Adrian and Celia Reynolds are the authors of Closer: A realistic book about intimacy for Christian Marriages, published by The Good Book Company. ISBN 978 1 784 985 738, £8.99

‘Great Is Thy Faithfulness!’

An introduction to the life of David and Margaret Bendor-Samuel by their newphew, Paul Bendor-Samuel. David and Margaret are well-known figures in the Wycliffe Bible Translators and the Fellowship of Independent Evangelical Churches (FIEC). Paul was formerly Interserve’s International Director; now he is the Executive Director of the Oxford Centre For Mission Studies. The introduction is followed by a review from Tom Hawksley of David’s newly-published memoirs.

Paul writes: In the 1970s my parents were serving in West Africa and so, like many missionary children, my siblings and I attended boarding school in England for our secondary education. My parents came back in the summer, but for the Christmas and Easter holidays we went to stay with friends and relatives – and this included my Uncle David and Aunt Margaret who opened their home to us. Reflecting on those times all those years ago, the word that comes to mind concerning my uncle is graciousness. Uncle David was always welcoming and for me, a young teenager, he was very personable, easy to talk to. A great storyteller, he was also fun to be with.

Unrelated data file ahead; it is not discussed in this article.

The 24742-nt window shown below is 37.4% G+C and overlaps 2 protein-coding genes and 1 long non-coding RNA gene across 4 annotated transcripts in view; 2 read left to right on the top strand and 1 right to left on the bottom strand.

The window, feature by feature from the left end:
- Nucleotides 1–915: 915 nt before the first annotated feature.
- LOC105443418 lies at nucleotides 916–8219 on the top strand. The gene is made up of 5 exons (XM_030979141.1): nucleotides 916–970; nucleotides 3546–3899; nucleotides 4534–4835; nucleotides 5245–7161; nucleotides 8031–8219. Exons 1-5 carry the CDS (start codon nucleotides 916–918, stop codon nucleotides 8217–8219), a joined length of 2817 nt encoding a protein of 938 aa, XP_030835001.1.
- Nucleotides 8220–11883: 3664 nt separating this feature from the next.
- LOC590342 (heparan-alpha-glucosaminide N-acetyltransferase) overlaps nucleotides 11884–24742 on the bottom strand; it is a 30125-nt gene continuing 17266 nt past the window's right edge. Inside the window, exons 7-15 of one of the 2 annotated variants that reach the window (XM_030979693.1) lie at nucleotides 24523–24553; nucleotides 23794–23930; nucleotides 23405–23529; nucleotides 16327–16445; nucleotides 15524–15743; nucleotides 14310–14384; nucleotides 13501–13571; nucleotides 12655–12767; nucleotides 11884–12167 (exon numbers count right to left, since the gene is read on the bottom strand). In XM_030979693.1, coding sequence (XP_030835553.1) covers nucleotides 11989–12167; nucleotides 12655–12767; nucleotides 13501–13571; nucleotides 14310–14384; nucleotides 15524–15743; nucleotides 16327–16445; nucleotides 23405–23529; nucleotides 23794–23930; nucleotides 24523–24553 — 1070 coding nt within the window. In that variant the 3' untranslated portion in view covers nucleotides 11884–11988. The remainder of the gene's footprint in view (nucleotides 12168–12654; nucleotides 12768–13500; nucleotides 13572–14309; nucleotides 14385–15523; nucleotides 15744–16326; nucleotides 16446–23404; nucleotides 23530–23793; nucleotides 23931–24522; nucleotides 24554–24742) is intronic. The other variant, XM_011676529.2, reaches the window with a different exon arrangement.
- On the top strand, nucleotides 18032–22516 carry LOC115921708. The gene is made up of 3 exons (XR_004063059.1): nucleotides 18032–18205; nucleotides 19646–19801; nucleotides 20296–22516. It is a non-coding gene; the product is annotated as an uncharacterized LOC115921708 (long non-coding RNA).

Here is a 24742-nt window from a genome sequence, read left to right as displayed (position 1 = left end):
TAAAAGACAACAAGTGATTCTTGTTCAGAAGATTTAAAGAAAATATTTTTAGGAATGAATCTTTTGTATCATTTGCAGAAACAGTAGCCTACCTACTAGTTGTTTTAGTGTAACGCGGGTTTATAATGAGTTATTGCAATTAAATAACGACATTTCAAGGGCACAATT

After my childhood our paths separated. I am grateful though that in recent years the meetings of the Wycliffe Global Alliance International Board have taken me to Dallas where Uncle David and Aunt Margaret live. Again I have been welcomed into their home. And again  – after nearly 50 years – graciousness is still the word for my uncle. He is gentle, appreciative, curious, an attentive listener, wearing his keen intellect easily. His deep love for global Bible Translation work easily seen.

My uncle has had to navigate many changes in Wycliffe. He has never worried about a personal agenda, but always trusted in God’s sovereign grace. Interestingly, my uncle’s response to change and challenge strongly reminds me of my grandfather, Theodore Bendor-Samuel, who for many years was the chairman of the Fellowship of Independent Evangelical Churches (FIEC). My grandfather was assured in his Reformed theology, his focus wholly on the final authority of the Scriptures and the absolute sovereignty of God. As a university Christian Union leader, I always enjoyed discussing theological issues with my grandfather, including the growing charismatic movement. My grandfather listened carefully, keen not to judge, but seeking to sense what God was doing. This is exactly the same quality I saw in his son, Uncle David – a graciousness and acceptance of the other. 

I found my Uncle David’s memoirs an inspiration, illustrating powerfully a life of obedience. If asked to do something, his question was always: ‘Why would I not do this?’ This was submission to the will of God – mediated through God’s leaders. There was not a millimetre of hankering after recognition or status.

Paul Bendor-Samuel

I hope you have time to read my uncle’s memoirs; if not, you can read Tom Hawksley’s thorough review here:

Memoirs of a Bible Translator
By David Bendor-Samuel
Independent. 589 pages. £10.98
ISBN 979 8 666 039 939

The book is not thin. It is a portly 589 pages; however it is a smooth, easy read. Before you know you are at the end of one chapter and wondering if you have time to read the next.